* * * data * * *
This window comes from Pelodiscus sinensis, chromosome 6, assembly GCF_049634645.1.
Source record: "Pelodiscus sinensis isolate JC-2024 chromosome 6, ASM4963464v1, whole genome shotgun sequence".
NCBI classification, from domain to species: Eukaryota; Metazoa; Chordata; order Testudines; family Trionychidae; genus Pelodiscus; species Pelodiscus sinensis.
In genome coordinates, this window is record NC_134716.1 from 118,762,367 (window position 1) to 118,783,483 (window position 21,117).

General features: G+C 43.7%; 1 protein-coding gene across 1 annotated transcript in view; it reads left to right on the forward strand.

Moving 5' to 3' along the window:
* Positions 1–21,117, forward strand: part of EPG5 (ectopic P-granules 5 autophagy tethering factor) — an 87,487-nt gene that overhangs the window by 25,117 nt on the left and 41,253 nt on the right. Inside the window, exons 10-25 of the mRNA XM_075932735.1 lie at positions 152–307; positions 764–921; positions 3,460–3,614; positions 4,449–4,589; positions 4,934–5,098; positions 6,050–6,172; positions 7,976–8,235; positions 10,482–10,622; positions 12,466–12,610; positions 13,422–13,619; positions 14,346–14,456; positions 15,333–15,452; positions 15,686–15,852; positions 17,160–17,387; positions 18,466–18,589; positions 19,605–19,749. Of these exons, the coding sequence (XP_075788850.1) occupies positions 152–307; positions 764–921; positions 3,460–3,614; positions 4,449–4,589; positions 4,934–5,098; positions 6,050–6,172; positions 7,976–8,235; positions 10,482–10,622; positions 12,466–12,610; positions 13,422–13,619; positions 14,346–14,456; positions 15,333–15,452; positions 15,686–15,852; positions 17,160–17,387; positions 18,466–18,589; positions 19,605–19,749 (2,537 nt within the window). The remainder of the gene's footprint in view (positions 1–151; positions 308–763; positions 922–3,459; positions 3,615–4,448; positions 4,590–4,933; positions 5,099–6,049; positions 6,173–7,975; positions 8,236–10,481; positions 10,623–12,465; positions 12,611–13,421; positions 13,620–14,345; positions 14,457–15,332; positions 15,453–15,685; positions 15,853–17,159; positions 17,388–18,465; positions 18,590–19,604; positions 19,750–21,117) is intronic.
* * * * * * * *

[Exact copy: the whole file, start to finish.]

This window comes from Pelodiscus sinensis, chromosome 6, assembly GCF_049634645.1.
Source record: "Pelodiscus sinensis isolate JC-2024 chromosome 6, ASM4963464v1, whole genome shotgun sequence".
NCBI classification, from domain to species: Eukaryota; Metazoa; Chordata; order Testudines; family Trionychidae; genus Pelodiscus; species Pelodiscus sinensis.
In genome coordinates, this window is record NC_134716.1 from 118,762,367 (window position 1) to 118,783,483 (window position 21,117).

General features: G+C 43.7%; 1 protein-coding gene across 1 annotated transcript in view; it reads left to right on the forward strand.

Moving 5' to 3' along the window:
* Positions 1–21,117, forward strand: part of EPG5 (ectopic P-granules 5 autophagy tethering factor) — an 87,487-nt gene that overhangs the window by 25,117 nt on the left and 41,253 nt on the right. Inside the window, exons 10-25 of the mRNA XM_075932735.1 lie at positions 152–307; positions 764–921; positions 3,460–3,614; positions 4,449–4,589; positions 4,934–5,098; positions 6,050–6,172; positions 7,976–8,235; positions 10,482–10,622; positions 12,466–12,610; positions 13,422–13,619; positions 14,346–14,456; positions 15,333–15,452; positions 15,686–15,852; positions 17,160–17,387; positions 18,466–18,589; positions 19,605–19,749. Of these exons, the coding sequence (XP_075788850.1) occupies positions 152–307; positions 764–921; positions 3,460–3,614; positions 4,449–4,589; positions 4,934–5,098; positions 6,050–6,172; positions 7,976–8,235; positions 10,482–10,622; positions 12,466–12,610; positions 13,422–13,619; positions 14,346–14,456; positions 15,333–15,452; positions 15,686–15,852; positions 17,160–17,387; positions 18,466–18,589; positions 19,605–19,749 (2,537 nt within the window). The remainder of the gene's footprint in view (positions 1–151; positions 308–763; positions 922–3,459; positions 3,615–4,448; positions 4,590–4,933; positions 5,099–6,049; positions 6,173–7,975; positions 8,236–10,481; positions 10,623–12,465; positions 12,611–13,421; positions 13,620–14,345; positions 14,457–15,332; positions 15,453–15,685; positions 15,853–17,159; positions 17,388–18,465; positions 18,590–19,604; positions 19,750–21,117) is intronic.